The big thing to check is that the cylinder bores are round. Because if the cylinder bores are hourglass-shaped or worn, then when the piston comes up to top dead center it can have excessive rock-over, which if it's got excessive rock and you run a tight combustion chamber squish number, that could be a problem since the piston comes up and will do this wiggle thing. If it's worn, the cylinders will need to be re-plated with Nikasil and honed, most modern engines have some form of cylinder plating rather than liners. The pistons need to be inspected too to make sure that the skirts haven't collapsed. And really, with all of this you're just making sure that you're starting with a good core, that everything is in good shape.

Of course, if you end up reusing the pistons, you want to clean up any excessive carbon buildup, like above the top ring land; that way the combustion gases can get down and get the rings pressurized. If the cylinder bores are good, you'll still want to re-hone them – not to remove material but to put a crosshatch into it. That gives you good ring seal. The big-end rod bores need to be inspected to make sure they're round, and the pin bores need to be inspected on the connecting rods, even though on most decent, low-used engines that stuff is generally fine.

After a thorough inspection of all parts, it's time to go about making the changes that will garner added power. Our tuner, who learned much of his tricks from the Yoshimura Suzuki squad, this means performing a valve job, or in other words, making cuts to the valve seat that will change where the valves sit when they're closed. Done via seat cutters, this will ultimately enhance airflow and valve seal.

There are some specific numbers for the angles, and these numbers are going to vary from engine builder to engine builder, but the idea of the valve job is to – done properly, with the proper angles worked out on a flow bench – enhance the airflow and even possibly start the airflow earlier. Really, a lot of the power you make is going to be in the valve job.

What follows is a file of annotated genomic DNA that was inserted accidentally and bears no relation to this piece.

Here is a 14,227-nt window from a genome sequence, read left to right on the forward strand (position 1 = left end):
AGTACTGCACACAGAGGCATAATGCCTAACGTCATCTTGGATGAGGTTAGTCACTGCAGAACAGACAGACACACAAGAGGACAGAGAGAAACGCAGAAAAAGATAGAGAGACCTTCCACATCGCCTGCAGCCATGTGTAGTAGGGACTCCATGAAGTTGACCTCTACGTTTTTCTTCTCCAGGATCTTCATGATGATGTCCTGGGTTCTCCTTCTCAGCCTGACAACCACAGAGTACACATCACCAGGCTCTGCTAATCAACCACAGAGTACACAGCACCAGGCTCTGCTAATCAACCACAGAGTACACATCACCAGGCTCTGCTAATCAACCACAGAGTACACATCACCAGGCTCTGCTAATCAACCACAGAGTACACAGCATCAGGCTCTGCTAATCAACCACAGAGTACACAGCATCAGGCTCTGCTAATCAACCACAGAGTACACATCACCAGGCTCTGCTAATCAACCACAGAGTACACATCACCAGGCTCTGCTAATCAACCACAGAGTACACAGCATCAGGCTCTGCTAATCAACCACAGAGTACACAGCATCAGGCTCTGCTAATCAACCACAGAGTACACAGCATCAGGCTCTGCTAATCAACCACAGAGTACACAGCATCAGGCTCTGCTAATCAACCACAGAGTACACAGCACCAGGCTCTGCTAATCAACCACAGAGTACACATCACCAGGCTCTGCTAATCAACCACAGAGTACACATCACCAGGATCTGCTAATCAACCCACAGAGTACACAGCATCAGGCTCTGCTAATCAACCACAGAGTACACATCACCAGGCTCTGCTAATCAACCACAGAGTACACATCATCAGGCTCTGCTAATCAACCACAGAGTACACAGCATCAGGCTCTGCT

Of course in the end you're doing multiple things. Part of it is you're getting the valve to seal the combustion chamber off during the combustion process. You want to contain the gases in the combustion chamber so that they can do their job, and that comes down to ring seal but also good valve seal. At the same time, you're trying to get better airflow. So with a good valve job, you can induce airflow more quickly as the valve comes off the seat. As an example, if the valve has to be twenty-thousandths off the seat before the air starts flowing, then you're giving up that initial half-millimeter of lift. And if you start behind, you're always going to be behind. Do it right though and you can increase power across the board.

Important to note is that for most riders, it's important to not be too aggressive with valve seat angles, as in the end this could affect reliability. And you try to take as little material off as you can because the more valve jobs you do, the more you can sink the valve into the head and give up compression. So you really want to make the cuts in the valve seat as small as possible, and be careful to not sit there and grind and grind on the seat because eventually you'll have to replace the seats or scrap the cylinder head. But for reliability, as long as you don't run a really narrow margin, you're going to be totally fine.Tag: Tuner Tuning Engine-Rebuild Performance Horsepower Torque Exhaust-System Camshaft Mechanical Development Power Maintenance